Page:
Some of the most common causes of truck accidents include intoxication, reckless driving, and defective vehicles. Often, the cause of a truck accident can be determined through a sobriety test, or by analyzing the data from the truck’s black box (such as in cases of speeding). But there is another common truck accident contributor that could be difficult to prove: Driver fatigue.
It may seem like proving driver fatigue will be a “their word vs. your word” situation, however, there are concrete ways to demonstrate the level of fatigue a truck driver may have been experiencing at the time of an accident.
How Does Driver Fatigue Contribute to Truck Accidents?
If you’ve ever driven on a long trip, or even commuted to work on minimal sleep, you’ve experienced driver fatigue. When you’re tired, it is difficult to focus on any task, and especially one as complicated as driving.
Driver fatigue can lead to behaviors such as:
- Slowed reaction time, and not braking when needed
- Failure to check mirrors
- Not using turn signals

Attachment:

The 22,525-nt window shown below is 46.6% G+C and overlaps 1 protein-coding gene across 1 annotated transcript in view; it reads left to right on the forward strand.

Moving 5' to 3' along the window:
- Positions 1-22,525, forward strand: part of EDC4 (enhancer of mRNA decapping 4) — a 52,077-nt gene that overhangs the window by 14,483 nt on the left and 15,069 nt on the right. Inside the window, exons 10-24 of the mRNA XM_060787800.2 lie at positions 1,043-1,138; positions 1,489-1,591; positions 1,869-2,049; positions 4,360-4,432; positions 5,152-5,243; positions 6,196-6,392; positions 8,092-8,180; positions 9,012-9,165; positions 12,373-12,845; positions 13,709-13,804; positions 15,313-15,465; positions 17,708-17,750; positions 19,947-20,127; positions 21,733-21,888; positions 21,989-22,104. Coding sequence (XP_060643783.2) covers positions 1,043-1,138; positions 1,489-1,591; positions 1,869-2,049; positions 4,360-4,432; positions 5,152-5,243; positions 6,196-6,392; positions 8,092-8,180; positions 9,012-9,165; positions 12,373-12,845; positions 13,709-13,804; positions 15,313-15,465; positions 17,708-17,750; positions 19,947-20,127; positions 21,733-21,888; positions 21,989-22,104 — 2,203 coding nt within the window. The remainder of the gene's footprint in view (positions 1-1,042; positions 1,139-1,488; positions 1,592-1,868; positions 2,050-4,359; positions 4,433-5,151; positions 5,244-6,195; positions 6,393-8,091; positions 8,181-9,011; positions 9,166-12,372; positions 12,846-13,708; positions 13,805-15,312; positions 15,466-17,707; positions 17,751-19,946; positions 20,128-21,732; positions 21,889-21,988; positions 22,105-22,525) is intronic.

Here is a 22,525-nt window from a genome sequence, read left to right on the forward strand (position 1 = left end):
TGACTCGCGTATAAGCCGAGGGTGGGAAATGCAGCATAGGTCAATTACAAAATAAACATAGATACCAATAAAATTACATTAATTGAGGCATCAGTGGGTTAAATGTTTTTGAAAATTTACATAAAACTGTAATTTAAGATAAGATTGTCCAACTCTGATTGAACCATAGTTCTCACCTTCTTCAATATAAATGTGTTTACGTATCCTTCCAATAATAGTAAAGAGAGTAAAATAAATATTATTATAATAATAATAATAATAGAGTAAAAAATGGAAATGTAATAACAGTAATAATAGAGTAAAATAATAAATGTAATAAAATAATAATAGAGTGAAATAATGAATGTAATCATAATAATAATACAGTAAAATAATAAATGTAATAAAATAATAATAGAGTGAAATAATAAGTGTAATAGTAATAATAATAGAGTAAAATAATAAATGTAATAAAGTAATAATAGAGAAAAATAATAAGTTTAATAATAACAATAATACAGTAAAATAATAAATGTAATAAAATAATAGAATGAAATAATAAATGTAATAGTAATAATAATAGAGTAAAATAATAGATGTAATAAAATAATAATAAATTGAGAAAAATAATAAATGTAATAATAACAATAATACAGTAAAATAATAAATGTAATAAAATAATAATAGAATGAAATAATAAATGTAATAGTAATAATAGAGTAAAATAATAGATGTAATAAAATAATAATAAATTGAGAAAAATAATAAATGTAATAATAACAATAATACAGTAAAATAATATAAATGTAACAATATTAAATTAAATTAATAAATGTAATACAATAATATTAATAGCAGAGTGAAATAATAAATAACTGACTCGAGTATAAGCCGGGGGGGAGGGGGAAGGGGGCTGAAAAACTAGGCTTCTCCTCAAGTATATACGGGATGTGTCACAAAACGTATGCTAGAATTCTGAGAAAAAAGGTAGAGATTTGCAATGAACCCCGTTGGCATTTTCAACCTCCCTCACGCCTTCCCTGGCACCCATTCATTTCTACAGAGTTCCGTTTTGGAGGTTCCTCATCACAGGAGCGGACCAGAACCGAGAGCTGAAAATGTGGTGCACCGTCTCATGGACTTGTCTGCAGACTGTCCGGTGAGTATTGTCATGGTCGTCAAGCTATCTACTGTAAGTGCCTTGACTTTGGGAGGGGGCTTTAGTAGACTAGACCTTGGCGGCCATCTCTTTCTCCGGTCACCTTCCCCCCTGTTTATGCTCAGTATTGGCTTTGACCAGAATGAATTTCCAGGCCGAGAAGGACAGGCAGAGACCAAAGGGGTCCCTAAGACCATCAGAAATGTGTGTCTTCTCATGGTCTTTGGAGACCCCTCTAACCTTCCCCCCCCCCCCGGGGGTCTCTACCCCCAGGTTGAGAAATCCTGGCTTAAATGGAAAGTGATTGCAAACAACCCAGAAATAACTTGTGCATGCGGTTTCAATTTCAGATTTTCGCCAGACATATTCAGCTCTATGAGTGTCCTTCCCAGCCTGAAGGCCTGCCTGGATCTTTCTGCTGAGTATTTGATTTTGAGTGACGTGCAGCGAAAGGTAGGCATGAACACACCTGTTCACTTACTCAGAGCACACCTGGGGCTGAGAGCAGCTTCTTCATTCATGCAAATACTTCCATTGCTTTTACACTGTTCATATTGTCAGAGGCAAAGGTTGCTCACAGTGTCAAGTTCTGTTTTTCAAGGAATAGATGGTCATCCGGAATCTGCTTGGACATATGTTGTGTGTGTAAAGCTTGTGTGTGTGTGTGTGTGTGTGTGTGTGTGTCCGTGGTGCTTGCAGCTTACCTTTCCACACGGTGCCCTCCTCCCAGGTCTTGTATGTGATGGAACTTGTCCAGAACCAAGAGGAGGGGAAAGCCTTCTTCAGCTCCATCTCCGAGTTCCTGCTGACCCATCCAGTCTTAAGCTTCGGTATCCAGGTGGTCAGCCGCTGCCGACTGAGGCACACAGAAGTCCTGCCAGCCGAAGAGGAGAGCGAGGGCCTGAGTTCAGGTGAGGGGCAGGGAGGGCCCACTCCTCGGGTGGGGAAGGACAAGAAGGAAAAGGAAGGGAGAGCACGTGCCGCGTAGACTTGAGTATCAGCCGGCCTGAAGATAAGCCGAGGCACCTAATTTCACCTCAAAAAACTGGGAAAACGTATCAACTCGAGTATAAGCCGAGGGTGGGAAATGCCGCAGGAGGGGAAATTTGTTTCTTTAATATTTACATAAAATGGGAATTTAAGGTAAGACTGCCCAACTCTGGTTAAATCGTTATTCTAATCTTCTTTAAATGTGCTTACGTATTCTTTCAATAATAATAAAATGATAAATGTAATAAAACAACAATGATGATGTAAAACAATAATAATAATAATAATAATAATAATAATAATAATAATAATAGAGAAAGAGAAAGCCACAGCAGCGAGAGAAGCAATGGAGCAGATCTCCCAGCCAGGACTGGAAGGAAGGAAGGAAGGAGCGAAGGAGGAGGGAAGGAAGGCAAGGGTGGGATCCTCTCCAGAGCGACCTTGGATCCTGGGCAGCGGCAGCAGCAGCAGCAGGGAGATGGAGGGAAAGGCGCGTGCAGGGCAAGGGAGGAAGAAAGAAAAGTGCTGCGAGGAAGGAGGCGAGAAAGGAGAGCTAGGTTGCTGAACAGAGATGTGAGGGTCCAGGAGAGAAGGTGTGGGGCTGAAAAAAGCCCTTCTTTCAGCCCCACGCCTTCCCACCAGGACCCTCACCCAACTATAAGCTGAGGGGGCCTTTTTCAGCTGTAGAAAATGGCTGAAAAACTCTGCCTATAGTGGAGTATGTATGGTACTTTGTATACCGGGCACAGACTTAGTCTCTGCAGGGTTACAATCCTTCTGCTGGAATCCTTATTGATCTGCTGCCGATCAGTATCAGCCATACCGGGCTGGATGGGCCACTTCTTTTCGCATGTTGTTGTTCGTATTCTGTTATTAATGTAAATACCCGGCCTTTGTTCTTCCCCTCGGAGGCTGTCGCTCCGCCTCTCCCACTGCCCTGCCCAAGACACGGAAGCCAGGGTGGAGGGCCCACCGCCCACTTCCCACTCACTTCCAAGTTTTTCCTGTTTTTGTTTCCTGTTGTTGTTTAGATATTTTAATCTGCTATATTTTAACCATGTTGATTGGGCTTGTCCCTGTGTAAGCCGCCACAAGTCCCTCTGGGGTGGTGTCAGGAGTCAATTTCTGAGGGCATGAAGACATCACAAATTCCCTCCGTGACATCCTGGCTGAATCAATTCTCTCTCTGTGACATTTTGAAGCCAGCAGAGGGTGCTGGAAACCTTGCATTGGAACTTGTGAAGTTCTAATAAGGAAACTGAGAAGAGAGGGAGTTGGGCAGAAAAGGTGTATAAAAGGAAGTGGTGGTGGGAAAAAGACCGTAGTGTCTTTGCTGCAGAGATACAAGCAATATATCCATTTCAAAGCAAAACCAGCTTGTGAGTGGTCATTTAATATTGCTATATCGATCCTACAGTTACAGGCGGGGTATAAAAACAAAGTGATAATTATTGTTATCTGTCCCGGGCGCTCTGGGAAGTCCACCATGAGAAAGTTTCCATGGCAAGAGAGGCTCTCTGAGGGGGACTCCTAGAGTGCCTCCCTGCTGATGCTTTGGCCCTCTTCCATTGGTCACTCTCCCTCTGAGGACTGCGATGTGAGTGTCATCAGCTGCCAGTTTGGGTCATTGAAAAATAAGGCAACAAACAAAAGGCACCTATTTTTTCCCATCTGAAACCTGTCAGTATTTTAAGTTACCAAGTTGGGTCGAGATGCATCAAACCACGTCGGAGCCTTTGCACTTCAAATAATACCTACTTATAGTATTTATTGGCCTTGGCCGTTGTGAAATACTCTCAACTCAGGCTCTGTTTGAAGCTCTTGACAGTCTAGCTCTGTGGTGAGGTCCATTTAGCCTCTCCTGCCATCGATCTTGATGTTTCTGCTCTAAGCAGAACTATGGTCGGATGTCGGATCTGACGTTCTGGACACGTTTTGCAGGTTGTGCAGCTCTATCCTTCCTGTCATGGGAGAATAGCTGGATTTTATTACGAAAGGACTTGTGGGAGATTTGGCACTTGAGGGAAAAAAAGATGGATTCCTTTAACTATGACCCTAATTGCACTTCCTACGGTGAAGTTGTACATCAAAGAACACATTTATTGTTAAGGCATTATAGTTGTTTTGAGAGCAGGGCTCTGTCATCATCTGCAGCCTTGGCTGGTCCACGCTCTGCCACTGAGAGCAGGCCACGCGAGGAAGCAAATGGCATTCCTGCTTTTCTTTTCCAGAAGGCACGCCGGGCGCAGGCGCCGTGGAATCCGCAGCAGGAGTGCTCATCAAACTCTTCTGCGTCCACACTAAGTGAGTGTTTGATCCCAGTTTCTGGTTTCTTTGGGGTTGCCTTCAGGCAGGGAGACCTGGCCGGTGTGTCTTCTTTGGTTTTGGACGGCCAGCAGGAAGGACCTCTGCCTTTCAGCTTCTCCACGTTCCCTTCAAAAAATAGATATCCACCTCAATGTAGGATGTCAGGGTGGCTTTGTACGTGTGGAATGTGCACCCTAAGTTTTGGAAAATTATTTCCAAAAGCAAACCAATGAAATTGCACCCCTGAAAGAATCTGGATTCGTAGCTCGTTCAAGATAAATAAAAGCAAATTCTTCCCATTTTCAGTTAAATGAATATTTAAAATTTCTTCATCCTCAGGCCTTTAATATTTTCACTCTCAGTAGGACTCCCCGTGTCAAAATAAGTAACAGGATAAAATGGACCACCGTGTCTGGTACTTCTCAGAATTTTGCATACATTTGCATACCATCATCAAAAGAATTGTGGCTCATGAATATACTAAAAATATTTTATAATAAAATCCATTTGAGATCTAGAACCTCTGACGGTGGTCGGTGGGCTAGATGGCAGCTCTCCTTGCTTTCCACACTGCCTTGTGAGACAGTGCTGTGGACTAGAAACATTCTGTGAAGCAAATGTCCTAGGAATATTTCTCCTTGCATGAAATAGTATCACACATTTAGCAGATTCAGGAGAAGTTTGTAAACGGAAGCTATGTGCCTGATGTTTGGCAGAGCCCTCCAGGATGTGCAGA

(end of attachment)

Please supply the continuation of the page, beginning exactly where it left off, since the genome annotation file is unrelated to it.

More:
- Swerving or drifting into other lanes
Truck driving is much more complex than driving a car. Truckers must be completely alert to handle large rigs correctly — driver fatigue prevents this.
Evidence of Truck Driver Fatigue
Evidence of how long a trucker was driving is one of the most tangible ways to show that fatigue contributed to an accident. Truck drivers travel for long hours, with very little breaks to rest. There are legal caps on the number of hours truckers are allowed to drive, and exceeding those hours can be used as evidence of fatigue.
Data from a truck’s black box can also prove fatigue. Failure to break, for example, can be shown in a black box and used as evidence to prove driver fatigue.
If you were injured in a truck accident, contact B&D Law Group today. Our attorneys are available to discuss your rights — call (888) 977-2238 or send us a message to get started with a free consultation.